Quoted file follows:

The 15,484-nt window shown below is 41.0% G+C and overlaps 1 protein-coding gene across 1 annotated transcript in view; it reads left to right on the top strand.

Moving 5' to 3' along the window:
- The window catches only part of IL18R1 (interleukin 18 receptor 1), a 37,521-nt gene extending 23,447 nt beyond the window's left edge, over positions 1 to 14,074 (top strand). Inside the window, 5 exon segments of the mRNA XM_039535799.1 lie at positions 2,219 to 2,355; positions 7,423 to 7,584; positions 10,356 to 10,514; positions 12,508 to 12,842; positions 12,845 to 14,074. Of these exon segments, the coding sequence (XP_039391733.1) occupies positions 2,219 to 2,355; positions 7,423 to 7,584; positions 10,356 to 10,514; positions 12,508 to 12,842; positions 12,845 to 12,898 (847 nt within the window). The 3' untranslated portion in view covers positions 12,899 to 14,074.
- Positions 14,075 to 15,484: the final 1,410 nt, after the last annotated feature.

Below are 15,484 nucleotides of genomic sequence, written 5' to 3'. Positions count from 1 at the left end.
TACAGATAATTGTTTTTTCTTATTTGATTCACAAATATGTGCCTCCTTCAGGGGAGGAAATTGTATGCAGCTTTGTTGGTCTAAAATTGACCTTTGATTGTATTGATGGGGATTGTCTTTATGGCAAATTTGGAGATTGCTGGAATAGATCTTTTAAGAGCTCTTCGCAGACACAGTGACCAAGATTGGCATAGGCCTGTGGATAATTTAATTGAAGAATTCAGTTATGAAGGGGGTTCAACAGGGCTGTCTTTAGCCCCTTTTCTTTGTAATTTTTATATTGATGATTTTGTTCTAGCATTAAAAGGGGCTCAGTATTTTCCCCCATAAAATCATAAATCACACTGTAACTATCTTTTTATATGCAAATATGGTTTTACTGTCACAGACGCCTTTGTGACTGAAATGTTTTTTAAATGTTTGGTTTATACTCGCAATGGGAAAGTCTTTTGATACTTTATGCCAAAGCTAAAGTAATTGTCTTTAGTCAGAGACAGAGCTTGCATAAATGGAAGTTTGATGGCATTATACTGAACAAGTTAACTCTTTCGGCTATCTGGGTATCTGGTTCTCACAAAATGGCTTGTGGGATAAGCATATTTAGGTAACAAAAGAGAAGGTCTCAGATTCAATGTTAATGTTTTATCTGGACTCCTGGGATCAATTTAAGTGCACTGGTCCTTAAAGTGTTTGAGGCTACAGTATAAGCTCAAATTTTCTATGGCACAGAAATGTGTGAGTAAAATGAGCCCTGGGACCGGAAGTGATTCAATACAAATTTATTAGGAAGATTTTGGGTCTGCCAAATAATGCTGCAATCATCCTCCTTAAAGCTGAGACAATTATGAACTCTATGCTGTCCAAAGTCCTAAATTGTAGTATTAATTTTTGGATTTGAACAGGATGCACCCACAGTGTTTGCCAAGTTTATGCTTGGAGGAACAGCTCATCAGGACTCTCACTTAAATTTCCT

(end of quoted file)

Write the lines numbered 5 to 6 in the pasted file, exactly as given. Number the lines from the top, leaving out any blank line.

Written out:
Below are 15,484 nucleotides of genomic sequence, written 5' to 3'. Positions count from 1 at the left end.
TACAGATAATTGTTTTTTCTTATTTGATTCACAAATATGTGCCTCCTTCAGGGGAGGAAATTGTATGCAGCTTTGTTGGTCTAAAATTGACCTTTGATTGTATTGATGGGGATTGTCTTTATGGCAAATTTGGAGATTGCTGGAATAGATCTTTTAAGAGCTCTTCGCAGACACAGTGACCAAGATTGGCATAGGCCTGTGGATAATTTAATTGAAGAATTCAGTTATGAAGGGGGTTCAACAGGGCTGTCTTTAGCCCCTTTTCTTTGTAATTTTTATATTGATGATTTTGTTCTAGCATTAAAAGGGGCTCAGTATTTTCCCCCATAAAATCATAAATCACACTGTAACTATCTTTTTATATGCAAATATGGTTTTACTGTCACAGACGCCTTTGTGACTGAAATGTTTTTTAAATGTTTGGTTTATACTCGCAATGGGAAAGTCTTTTGATACTTTATGCCAAAGCTAAAGTAATTGTCTTTAGTCAGAGACAGAGCTTGCATAAATGGAAGTTTGATGGCATTATACTGAACAAGTTAACTCTTTCGGCTATCTGGGTATCTGGTTCTCACAAAATGGCTTGTGGGATAAGCATATTTAGGTAACAAAAGAGAAGGTCTCAGATTCAATGTTAATGTTTTATCTGGACTCCTGGGATCAATTTAAGTGCACTGGTCCTTAAAGTGTTTGAGGCTACAGTATAAGCTCAAATTTTCTATGGCACAGAAATGTGTGAGTAAAATGAGCCCTGGGACCGGAAGTGATTCAATACAAATTTATTAGGAAGATTTTGGGTCTGCCAAATAATGCTGCAATCATCCTCCTTAAAGCTGAGACAATTATGAACTCTATGCTGTCCAAAGTCCTAAATTGTAGTATTAATTTTTGGATTTGAACAGGATGCACCCACAGTGTTTGCCAAGTTTATGCTTGGAGGAACAGCTCATCAGGACTCTCACTTAAATTTCCT